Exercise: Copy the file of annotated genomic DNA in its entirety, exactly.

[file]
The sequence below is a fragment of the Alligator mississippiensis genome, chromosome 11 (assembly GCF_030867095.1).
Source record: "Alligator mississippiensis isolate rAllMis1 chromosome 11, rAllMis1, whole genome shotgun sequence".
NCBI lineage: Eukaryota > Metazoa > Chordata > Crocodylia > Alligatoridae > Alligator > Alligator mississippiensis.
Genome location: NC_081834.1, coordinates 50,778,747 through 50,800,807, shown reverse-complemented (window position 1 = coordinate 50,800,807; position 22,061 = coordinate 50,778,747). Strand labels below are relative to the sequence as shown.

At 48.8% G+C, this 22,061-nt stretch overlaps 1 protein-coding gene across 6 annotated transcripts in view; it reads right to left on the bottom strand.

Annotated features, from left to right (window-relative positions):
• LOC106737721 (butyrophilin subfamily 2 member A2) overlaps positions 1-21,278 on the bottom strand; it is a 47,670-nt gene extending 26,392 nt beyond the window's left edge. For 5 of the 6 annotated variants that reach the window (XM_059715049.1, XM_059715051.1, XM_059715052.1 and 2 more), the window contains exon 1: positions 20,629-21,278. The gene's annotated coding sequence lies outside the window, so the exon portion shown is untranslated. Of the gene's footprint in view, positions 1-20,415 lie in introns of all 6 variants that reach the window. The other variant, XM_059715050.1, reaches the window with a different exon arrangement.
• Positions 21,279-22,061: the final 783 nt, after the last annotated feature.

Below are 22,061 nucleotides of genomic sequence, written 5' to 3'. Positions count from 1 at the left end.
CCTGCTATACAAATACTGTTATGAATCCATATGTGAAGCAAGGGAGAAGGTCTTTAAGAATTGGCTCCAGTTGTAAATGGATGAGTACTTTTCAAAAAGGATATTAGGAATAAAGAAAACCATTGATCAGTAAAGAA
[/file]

The sequence below is a fragment of the Alligator mississippiensis genome, chromosome 11 (assembly GCF_030867095.1).
Source record: "Alligator mississippiensis isolate rAllMis1 chromosome 11, rAllMis1, whole genome shotgun sequence".
NCBI lineage: Eukaryota > Metazoa > Chordata > Crocodylia > Alligatoridae > Alligator > Alligator mississippiensis.
Genome location: NC_081834.1, coordinates 50,778,747 through 50,800,807, shown reverse-complemented (window position 1 = coordinate 50,800,807; position 22,061 = coordinate 50,778,747). Strand labels below are relative to the sequence as shown.

At 48.8% G+C, this 22,061-nt stretch overlaps 1 protein-coding gene across 6 annotated transcripts in view; it reads right to left on the bottom strand.

Annotated features, from left to right (window-relative positions):
• LOC106737721 (butyrophilin subfamily 2 member A2) overlaps positions 1-21,278 on the bottom strand; it is a 47,670-nt gene extending 26,392 nt beyond the window's left edge. For 5 of the 6 annotated variants that reach the window (XM_059715049.1, XM_059715051.1, XM_059715052.1 and 2 more), the window contains exon 1: positions 20,629-21,278. The gene's annotated coding sequence lies outside the window, so the exon portion shown is untranslated. Of the gene's footprint in view, positions 1-20,415 lie in introns of all 6 variants that reach the window. The other variant, XM_059715050.1, reaches the window with a different exon arrangement.
• Positions 21,279-22,061: the final 783 nt, after the last annotated feature.

Below are 22,061 nucleotides of genomic sequence, written 5' to 3'. Positions count from 1 at the left end.
CCTGCTATACAAATACTGTTATGAATCCATATGTGAAGCAAGGGAGAAGGTCTTTAAGAATTGGCTCCAGTTGTAAATGGATGAGTACTTTTCAAAAAGGATATTAGGAATAAAGAAAACCATTGATCAGTAAAGAA